Taking Care When You’re Not There

Whether you call it caretaking or property management, it’s big business on the Vineyard, where many houses are used seasonally, part-time, or as rental investments. A host of companies have cropped up offering a wide array of options, including simple opening and closing of summer houses, home improvements, and concierge services such as cleaning, shopping, and auto maintenance.

Who they are. Today, in addition to traditional one-person caretaking companies, many builders and real estate companies offer complete property management services as well. John Early, a Vineyard Haven–based builder since 1975, created Pyramid Property Management four years ago in response to client demand. Senior Manager Russ Hartenstine explains: “We handle everything from routine caretaking and maintenance to large renovations – and we’re devoted to understanding all the systems of today’s complex homes. We do everything our clients need, including grocery shopping, house cleaning, and arranging fishing charters.”

Keeping clients informed. Caretakers rely on technology to keep houses secure and owners in touch, using devices such as wireless temperature-sensor freeze alarms, personalized client website portals, and Smartphone apps. Jason Napior, owner of Radius Inc. of West Tisbury, a construction and property management firm, says: “We give our clients access to very detailed weekly inspection reports posted securely on our website, including the temperatures on all thermostats and fuel levels on propane tanks.” Gerard Murphy, owner of Vineyard Caretakers in Vineyard Haven, uses his iPhone to e-mail or text photos and video of any problems that might arise.

Making the right choice. Jon Hartzband, owner/broker at Hartzband Real Estate & Property Management in Oak Bluffs, recommends that homeowners look for a property manager they can trust. “It’s a personal relationship. You want to like the individual you’ll be dealing with. Honesty and trustworthiness are key.” Ask for references and make sure the company carries liability insurance, he adds.

How they charge. Most property management firms charge a monthly fee based on a pre-arranged number of visits. Fees are also based on location, complexity and size of the property, and services required. Projects that go beyond routine inspections are billed additionally on an hourly basis.

Technology as caretaker

Today’s property managers rely on a wide range of tools to keep unoccupied houses secure. Here’s a quick list of products that can help protect your house:
Integrated security systems. Sophisticated whole-house systems alert you to fire, smoke, freezing pipes, unscheduled entry, flood conditions, and other hazards. Ralph Aiello, owner of Electronic Security Systems (ESS) in Vineyard Haven, reports that most of his customers today are seeking simple burglar and fire alarm systems, but “many do temperature and flood alarms as well, especially in response to insurance company requests,” he says.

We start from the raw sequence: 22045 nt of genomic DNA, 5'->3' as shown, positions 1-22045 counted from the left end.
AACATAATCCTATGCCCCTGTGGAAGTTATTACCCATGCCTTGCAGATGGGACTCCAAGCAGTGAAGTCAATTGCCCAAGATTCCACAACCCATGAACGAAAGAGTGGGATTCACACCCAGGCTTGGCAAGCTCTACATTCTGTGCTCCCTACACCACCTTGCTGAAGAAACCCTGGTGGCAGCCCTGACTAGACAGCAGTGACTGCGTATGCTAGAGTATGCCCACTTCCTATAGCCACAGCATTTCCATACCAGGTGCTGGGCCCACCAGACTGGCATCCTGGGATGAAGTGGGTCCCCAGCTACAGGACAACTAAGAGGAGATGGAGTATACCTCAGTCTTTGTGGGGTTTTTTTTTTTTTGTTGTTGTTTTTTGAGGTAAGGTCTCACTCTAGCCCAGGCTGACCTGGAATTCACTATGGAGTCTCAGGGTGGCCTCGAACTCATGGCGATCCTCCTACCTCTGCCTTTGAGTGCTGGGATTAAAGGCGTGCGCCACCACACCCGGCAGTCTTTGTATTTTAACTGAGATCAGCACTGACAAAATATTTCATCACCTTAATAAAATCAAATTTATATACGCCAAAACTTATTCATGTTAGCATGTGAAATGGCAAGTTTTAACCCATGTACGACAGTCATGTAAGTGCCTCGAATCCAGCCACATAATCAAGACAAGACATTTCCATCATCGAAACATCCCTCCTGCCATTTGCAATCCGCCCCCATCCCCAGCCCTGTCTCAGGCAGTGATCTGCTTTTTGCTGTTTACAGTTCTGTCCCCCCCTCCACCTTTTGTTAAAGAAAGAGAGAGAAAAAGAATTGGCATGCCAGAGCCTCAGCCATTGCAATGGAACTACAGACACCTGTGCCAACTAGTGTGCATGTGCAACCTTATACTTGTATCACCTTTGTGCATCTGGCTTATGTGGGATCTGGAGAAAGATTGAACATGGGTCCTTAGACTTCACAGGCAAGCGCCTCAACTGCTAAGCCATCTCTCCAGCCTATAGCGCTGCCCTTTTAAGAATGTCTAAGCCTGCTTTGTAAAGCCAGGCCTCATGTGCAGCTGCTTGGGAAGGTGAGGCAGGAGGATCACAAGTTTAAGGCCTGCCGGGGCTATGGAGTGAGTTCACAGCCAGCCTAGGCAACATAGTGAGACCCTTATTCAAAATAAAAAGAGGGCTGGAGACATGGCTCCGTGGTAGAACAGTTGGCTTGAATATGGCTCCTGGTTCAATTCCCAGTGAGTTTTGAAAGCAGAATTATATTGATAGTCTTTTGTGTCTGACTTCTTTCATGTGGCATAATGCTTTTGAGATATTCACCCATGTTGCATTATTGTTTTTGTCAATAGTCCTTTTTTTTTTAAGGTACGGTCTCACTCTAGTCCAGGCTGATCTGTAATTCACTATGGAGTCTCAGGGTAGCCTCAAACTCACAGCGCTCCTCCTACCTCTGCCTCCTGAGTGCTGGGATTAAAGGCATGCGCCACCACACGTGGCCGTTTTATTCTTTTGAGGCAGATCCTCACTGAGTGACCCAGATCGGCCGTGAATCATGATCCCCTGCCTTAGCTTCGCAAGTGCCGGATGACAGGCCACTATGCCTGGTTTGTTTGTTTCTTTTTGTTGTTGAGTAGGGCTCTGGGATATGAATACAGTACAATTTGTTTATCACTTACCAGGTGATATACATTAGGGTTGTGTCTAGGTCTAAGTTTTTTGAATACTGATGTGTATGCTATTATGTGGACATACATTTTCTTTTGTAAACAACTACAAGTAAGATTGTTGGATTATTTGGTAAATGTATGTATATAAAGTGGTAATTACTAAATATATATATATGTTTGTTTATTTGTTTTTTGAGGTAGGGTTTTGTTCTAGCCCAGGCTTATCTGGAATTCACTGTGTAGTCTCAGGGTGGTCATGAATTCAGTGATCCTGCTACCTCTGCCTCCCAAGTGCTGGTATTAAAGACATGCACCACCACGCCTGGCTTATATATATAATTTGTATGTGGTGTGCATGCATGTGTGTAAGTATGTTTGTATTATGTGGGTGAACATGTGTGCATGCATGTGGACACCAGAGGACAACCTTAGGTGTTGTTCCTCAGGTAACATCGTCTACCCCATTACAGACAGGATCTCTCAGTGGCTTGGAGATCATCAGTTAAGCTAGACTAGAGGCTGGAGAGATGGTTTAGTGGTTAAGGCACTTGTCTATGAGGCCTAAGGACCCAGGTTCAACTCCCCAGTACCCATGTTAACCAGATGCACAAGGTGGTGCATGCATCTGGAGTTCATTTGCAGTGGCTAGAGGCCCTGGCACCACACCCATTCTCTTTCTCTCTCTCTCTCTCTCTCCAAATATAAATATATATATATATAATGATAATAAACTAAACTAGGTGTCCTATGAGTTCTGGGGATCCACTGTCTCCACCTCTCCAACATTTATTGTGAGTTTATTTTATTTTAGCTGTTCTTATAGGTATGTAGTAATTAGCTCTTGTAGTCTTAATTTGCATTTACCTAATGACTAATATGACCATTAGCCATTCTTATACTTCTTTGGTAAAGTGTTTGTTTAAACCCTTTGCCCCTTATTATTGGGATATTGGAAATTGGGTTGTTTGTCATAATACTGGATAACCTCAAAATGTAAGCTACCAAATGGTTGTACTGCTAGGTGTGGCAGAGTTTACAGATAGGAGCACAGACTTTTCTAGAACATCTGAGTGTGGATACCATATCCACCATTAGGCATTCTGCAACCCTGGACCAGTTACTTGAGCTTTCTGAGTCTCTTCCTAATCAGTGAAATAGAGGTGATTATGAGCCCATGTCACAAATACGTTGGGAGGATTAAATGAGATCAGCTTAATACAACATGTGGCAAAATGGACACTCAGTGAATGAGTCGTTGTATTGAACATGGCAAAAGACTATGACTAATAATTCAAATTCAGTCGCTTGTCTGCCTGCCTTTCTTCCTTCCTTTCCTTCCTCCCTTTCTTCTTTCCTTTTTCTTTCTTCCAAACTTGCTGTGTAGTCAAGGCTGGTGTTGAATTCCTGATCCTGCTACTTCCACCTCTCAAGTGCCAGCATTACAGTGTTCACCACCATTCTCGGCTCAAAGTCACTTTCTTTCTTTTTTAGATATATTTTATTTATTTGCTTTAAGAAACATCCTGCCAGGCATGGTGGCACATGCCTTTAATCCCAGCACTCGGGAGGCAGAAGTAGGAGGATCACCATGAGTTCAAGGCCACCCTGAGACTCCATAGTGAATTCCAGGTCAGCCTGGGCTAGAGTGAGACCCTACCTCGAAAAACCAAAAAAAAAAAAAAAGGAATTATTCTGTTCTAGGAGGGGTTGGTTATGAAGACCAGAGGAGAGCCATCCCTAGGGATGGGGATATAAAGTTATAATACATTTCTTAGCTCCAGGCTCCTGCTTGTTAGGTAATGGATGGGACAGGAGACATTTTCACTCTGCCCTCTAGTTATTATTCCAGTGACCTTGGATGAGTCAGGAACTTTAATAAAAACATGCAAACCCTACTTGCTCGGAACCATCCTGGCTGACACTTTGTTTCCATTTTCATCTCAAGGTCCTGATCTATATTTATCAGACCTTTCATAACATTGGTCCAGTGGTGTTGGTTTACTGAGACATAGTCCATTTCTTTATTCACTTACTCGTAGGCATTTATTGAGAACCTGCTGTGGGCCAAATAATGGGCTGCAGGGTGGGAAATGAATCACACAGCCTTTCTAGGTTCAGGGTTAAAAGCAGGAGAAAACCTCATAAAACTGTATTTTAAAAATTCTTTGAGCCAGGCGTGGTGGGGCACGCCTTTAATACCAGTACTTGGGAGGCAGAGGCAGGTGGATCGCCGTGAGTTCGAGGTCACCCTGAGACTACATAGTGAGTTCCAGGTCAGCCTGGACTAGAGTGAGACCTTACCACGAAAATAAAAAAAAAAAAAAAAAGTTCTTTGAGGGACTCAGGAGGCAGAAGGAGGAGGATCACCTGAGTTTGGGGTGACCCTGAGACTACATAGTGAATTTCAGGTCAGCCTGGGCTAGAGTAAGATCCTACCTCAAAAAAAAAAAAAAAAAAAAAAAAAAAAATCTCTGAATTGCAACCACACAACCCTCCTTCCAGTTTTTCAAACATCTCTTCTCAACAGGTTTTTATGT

Individual alarm products. These are inexpensive alternatives to whole-house systems. You can purchase independent products including automatic water shut-off valve systems, low-temperature alarms, sump-pump monitoring alarms, and power-failure alerts that trigger a warning to land or cell-phone lines.
Computer and Smartphone applications. You can stay in touch with your house wherever you go via computer or through a wide range of downloadable cell-phone applications. Using your Smartphone, laptop, or desktop computer, you can arm or disarm your security system, set thermostats and lights, watch live video, and receive e-mail or text alerts about temperature changes, water leaks, and much more.

Real estate Q&A

Q: What’s the most important precaution I can take if I plan to leave my house unoccupied for the off-season?

A: Island property managers report that the most common calamity they hear about from new clients is burst pipes and subsequent water damage. To avoid problems of all types, here’s some sage advice:

Russ Hartenstine of Pyramid Property Management recommends that homeowners stay vigilant about general upkeep. “People often neglect the small areas of damage that can turn into large problems during our brutal winters.” He mentions that owners often ignore chipping and peeling paint, an early red flag. “Putting off repainting means that caulking around windows is forgotten as well,” he says. “Moisture seeps in behind the trim and that leads to a lot more work and expense.”

Jon Hartzband of Hartzband Real Estate & Property Management believes that having someone on call on-Island is critical. “You want to be able to call someone you can count on, to say, ‘I’m nervous about the storm.’ It’s important to have reassurance that someone is here to turn the house off, turn it on, or keep it going.”

Finally, Jason Napior of Radius Inc. urges thoroughness: “We have a standard close-down procedure – a complete outdoor clean-up, draining of outdoor water sources, removal of anything that suffers in high winds. We lock up, latch down, bolt closed every door and window to all buildings.”